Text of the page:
Google Patents Delivery Trucks That Drive Themselves

Amazon Prime drones may have a challenger

Google Driverless Delivery Truck Patent Detail

Google Driverless Delivery Truck Patent Detail

United States Patent and Trademark Office

We were so busy looking at the sky, we forgot to notice the changes happening on the ground. As automation improves, and as sensors get better and people get more comfortable trusting the autonomy of machines, the biggest change to delivery may not be flying unmanned robots, it will be smart package-carrying vans.

As discovered by Mike Murphy of Quartz, the patent filed yesterday is for a truck with a bunch of lockers on its back, each with a unique identifier. The car drives to the delivery location, and then the customer presumably goes out, finds his or her locker, and unlocks it with a pin code. Then the truck continues on autonomously, delivering more packages to more people.

This is roughly similar to the drone delivery concepts developed by both Amazon and Google, which envision flying robots dropping off a single package at a time, before returning to a central warehouse. Those plans are as cool to think about as they are likely to face legal tangles regarding airspace usage and pilot line-of-sight.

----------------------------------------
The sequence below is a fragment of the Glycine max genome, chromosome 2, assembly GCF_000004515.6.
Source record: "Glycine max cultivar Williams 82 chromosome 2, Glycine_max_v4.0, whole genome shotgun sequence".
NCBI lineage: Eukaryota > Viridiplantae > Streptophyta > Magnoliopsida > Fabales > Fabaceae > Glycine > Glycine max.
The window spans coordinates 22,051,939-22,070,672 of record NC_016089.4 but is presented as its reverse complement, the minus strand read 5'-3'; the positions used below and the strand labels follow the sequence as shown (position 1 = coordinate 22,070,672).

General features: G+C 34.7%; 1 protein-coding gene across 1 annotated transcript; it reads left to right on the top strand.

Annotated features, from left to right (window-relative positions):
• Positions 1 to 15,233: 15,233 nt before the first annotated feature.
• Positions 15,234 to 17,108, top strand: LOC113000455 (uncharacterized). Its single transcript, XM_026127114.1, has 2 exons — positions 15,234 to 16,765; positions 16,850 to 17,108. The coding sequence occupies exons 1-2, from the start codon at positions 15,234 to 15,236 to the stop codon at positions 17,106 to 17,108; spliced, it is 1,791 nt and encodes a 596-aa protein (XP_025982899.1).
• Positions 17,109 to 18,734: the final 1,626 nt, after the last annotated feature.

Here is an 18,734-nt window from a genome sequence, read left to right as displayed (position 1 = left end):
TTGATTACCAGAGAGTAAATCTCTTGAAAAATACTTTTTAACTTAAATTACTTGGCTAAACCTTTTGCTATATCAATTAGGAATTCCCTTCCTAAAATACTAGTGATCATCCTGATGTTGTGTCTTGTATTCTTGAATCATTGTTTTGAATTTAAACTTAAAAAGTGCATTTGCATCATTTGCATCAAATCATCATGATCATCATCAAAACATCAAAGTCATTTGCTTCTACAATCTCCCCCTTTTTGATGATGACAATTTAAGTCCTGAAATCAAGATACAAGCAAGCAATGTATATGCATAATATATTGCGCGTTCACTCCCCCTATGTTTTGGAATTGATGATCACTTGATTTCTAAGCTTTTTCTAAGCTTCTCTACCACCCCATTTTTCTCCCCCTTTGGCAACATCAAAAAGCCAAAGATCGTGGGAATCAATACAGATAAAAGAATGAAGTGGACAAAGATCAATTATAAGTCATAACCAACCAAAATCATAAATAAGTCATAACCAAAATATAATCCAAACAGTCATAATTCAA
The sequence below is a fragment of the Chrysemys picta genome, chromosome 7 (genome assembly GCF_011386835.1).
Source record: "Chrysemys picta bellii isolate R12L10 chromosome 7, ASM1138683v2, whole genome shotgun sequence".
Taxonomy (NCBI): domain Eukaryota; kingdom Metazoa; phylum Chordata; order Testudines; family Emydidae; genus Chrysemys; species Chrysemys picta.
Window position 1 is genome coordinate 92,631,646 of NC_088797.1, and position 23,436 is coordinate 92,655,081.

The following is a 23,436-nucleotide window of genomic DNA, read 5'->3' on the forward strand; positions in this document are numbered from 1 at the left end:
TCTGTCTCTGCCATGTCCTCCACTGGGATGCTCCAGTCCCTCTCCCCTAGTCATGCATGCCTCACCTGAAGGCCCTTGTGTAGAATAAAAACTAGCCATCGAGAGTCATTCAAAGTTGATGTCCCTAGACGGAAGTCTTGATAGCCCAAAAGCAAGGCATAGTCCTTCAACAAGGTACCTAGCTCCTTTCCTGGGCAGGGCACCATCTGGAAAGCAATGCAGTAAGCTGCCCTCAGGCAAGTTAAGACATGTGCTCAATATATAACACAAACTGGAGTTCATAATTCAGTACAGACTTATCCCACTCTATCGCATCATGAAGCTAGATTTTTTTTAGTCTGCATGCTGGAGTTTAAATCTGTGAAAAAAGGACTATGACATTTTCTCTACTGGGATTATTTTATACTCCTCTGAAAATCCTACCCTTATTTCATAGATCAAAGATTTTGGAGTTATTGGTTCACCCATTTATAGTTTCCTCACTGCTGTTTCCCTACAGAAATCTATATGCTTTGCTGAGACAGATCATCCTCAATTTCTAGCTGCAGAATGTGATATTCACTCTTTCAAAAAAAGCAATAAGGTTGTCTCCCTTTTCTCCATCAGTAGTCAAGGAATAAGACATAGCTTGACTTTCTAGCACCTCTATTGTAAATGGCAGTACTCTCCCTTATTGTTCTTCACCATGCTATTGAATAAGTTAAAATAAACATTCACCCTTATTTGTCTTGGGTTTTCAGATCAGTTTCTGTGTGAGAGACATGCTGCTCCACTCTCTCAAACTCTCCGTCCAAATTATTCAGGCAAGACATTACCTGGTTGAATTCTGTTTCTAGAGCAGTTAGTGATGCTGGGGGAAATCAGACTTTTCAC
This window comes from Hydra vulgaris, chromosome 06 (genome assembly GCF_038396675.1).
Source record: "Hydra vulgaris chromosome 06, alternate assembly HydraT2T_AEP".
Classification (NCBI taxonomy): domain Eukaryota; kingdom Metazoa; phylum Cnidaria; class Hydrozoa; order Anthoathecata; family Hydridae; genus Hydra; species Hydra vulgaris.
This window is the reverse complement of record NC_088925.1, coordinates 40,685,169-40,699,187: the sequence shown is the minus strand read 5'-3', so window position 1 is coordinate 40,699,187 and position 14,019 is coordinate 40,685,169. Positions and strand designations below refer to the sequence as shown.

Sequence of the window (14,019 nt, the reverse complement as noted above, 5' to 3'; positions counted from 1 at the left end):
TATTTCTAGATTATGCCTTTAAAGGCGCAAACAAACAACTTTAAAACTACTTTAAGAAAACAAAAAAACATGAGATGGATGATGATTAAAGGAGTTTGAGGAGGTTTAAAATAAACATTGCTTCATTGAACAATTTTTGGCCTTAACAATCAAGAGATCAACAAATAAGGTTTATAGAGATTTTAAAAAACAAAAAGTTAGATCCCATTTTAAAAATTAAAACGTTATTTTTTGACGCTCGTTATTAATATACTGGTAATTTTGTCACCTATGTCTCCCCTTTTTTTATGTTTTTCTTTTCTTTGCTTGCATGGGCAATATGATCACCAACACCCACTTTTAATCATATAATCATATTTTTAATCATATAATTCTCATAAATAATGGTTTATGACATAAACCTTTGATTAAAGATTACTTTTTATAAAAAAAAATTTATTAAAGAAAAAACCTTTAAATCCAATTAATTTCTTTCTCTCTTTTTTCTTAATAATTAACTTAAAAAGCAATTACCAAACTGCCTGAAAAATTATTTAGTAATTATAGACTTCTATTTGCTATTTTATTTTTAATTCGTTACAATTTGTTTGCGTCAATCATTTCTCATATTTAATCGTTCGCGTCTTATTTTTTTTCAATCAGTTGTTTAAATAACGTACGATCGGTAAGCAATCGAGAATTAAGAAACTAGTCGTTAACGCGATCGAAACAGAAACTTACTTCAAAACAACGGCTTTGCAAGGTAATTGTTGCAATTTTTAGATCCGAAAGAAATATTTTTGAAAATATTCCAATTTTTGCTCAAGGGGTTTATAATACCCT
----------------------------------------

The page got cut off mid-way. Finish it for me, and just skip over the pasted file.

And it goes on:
One appealing alternative by a company called Workhorse takes the drone delivery concept, and puts it on a truck. With Workhorse, the truck drives to a neighborhood, parks, and then the drone (dubbed "Horsefly") goes about delivering packages, hitching a ride back on the truck when it's done.

Google's new patent eliminates the drone entirely, and the human driver too. Building on Google's expertise with driverless cars, the truck itself is the delivery mechanism, relying on people to get out of their homes to retrieve packages. Slick, but not without risk: the liability issues behind driverless cars are potentially huge. If the folks at Google go ahead with this patent, maybe they should take some time to read up on robot law.

Update February 11, 2016 The name of Workhorse was originally misstated. It has since been corrected.